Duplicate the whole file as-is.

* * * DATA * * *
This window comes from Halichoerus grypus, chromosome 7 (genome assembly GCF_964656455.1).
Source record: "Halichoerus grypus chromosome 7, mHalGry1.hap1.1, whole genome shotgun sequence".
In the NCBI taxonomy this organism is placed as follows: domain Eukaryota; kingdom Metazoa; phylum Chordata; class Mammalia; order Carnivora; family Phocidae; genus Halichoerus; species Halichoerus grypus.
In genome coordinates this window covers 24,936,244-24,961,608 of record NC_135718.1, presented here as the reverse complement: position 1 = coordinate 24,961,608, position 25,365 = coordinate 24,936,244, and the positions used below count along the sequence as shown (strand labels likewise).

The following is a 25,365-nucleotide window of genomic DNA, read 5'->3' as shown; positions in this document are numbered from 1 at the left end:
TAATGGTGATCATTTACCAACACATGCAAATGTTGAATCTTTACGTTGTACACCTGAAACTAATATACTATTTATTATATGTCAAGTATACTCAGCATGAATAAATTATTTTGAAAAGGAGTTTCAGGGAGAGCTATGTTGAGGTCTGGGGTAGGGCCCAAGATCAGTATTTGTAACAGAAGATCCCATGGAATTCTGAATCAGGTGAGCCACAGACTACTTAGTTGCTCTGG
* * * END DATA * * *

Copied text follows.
This window comes from Halichoerus grypus, chromosome 7 (genome assembly GCF_964656455.1).
Source record: "Halichoerus grypus chromosome 7, mHalGry1.hap1.1, whole genome shotgun sequence".
In the NCBI taxonomy this organism is placed as follows: domain Eukaryota; kingdom Metazoa; phylum Chordata; class Mammalia; order Carnivora; family Phocidae; genus Halichoerus; species Halichoerus grypus.
In genome coordinates this window covers 24,936,244-24,961,608 of record NC_135718.1, presented here as the reverse complement: position 1 = coordinate 24,961,608, position 25,365 = coordinate 24,936,244, and the positions used below count along the sequence as shown (strand labels likewise).

The following is a 25,365-nucleotide window of genomic DNA, read 5'->3' as shown; positions in this document are numbered from 1 at the left end:
TAATGGTGATCATTTACCAACACATGCAAATGTTGAATCTTTACGTTGTACACCTGAAACTAATATACTATTTATTATATGTCAAGTATACTCAGCATGAATAAATTATTTTGAAAAGGAGTTTCAGGGAGAGCTATGTTGAGGTCTGGGGTAGGGCCCAAGATCAGTATTTGTAACAGAAGATCCCATGGAATTCTGAATCAGGTGAGCCACAGACTACTTAGTTGCTCTGG